The value of data collaboration

A year of COVID-19 has taught us many data lessons. Tableau Advisory Board member Francis X. Campion discusses his new perspectives on data collaboration.
“Going forward, I expect that the health delivery system and public health systems will be more closely tied together by rapid cycle data initiatives on a grand scale.” - Francis X. Campion

Recently we asked Amanda Makulec, Rabah Kamal, Francis X. Campion, members of the Tableau Advisory Board, what they felt were the biggest data lessons they’ve learned since the beginning of the pandemic. The learnings were both practical and provocative; from the necessity for trust, to the power of multi-disciplinary collaboration, to addressing the limitations of data that lead to misinformation and inequality. The value of data collaboration is part three of a three-part series: Data in the time of COVID-19: What have we learned?


As the principal lead in digital health at the MITRE Corporation, Dr. Francis X. Campion has seen first-hand how data can impact patient care and treatment. “During the pandemic, the scientific and public health community were forced to make decisions using ‘the best available data’. As a physician, this is a process we use everyday in the care of individual patients, making treatment decisions on the use of medicines and surgery to treat people, always weighing the potential benefit and harm. And during the pandemic, this process has been compressed on a grand scale.” In this crisis, Dr. Campion has observed new attitudes and practices around data. More from Dr. Campion: 
Collaboration and trust is essential. We’ve been forced to compress the scientific process into a very short time frame and accelerate change in the way we do science and public policy. This takes collaboration and trust. We rapidly built new coalitions such as the C19HCC coalition (COVID-19 Healthcare Coalition) to harness the good will and talent of people and institutions to solve problems together, based on the best available data.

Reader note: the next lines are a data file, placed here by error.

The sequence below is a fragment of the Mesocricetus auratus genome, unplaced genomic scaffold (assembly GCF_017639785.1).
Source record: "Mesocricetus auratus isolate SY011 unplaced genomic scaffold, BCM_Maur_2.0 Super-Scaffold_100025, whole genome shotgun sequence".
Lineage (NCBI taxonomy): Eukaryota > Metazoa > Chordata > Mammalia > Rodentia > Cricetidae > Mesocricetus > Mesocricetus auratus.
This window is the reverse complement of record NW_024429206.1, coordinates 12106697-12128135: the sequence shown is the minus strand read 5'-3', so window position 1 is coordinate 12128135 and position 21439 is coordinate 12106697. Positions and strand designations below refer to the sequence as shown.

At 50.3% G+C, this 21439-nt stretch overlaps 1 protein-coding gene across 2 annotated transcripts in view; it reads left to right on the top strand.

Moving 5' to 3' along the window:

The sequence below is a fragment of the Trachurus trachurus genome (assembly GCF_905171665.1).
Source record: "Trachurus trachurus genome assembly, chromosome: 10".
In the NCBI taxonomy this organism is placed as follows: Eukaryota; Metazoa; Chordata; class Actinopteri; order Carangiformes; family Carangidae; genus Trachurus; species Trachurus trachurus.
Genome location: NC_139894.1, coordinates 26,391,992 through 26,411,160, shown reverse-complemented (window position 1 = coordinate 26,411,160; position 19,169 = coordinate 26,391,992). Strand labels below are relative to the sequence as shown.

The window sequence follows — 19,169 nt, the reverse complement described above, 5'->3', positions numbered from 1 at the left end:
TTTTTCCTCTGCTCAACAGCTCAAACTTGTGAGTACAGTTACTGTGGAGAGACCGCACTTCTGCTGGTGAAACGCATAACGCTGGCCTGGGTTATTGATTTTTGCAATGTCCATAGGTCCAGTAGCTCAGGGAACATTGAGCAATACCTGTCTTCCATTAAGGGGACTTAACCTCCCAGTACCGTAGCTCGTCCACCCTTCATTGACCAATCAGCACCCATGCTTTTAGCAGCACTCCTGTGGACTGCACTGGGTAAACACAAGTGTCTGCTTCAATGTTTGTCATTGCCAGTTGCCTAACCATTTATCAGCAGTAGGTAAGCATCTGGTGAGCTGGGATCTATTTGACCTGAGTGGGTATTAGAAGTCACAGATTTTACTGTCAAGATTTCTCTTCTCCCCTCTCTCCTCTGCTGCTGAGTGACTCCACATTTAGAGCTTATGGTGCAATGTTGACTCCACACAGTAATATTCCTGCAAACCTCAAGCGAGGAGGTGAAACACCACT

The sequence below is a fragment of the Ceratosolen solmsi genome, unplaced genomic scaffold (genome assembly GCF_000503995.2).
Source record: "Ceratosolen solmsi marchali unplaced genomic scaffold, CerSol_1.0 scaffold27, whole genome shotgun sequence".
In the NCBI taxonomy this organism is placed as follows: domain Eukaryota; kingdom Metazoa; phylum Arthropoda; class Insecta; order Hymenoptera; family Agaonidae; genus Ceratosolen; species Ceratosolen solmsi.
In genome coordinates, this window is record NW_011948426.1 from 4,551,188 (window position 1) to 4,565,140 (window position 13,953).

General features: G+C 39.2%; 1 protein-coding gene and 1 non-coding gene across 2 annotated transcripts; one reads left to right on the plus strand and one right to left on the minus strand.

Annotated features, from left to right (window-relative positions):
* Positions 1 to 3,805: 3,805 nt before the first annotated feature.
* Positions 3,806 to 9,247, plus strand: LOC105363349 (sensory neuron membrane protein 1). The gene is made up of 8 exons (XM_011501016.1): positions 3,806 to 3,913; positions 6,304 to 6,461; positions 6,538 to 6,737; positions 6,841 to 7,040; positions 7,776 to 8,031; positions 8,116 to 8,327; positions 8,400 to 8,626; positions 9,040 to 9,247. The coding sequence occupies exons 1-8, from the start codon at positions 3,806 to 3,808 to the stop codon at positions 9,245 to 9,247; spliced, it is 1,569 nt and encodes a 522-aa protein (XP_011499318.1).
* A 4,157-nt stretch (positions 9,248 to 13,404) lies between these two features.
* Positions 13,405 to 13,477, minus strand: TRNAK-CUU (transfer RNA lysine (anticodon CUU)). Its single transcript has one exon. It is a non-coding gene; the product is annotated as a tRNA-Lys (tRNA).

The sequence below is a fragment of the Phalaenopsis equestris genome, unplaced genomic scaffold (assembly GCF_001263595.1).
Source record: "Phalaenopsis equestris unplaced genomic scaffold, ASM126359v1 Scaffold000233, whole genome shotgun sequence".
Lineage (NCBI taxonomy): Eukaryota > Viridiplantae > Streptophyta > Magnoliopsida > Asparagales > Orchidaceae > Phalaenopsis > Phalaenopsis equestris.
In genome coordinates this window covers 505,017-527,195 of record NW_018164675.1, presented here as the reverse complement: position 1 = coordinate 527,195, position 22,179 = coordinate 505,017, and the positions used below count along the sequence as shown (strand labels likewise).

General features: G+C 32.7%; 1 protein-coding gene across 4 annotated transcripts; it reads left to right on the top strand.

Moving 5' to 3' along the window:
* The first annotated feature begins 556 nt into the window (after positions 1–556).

Existing data can be used in new ways to improve results. In traditional claims analysis we’ve had to wait six months or more for “closed claims.” During the pandemic, using early claims, we have been able to report in near-real time on the expansion and distribution of telehealth in all 50 states in record time. We collected and analyzed teleheath claims data (in collaboration with Change Healthcare, Inc.) between the time the claim leaves the physician’s office, and before it arrives at the insurance company. 

Federated research initiatives can drive faster insights. We collected “real world data” from electronic health records from hospitals across the country in record time and established collaboration among the largest electronic health record companies in the nation to establish data definitions and create “federated research protocols” to rapidly gain knowledge about the effectiveness of treatments for COVID-19.

The future includes larger data initiatives and deeper coordination across public and private health systems. Going forward, I expect that the health delivery system and public health systems will be more closely tied together by rapid cycle data initiatives on a grand scale. The use of AI and ML on very large data sets will be possible through these collaborations; I also expect the discovery of new treatments and creation of new drugs, vaccines, and the re-use of existing therapies for novel purposes to be accelerated by these advances in data science.


This is part one of a three-part series. Find the other blogs in the series here, and visit the Tableau COVID-19 Data Hub for more data insights, resources, and thought leadership to help you navigate the pandemic.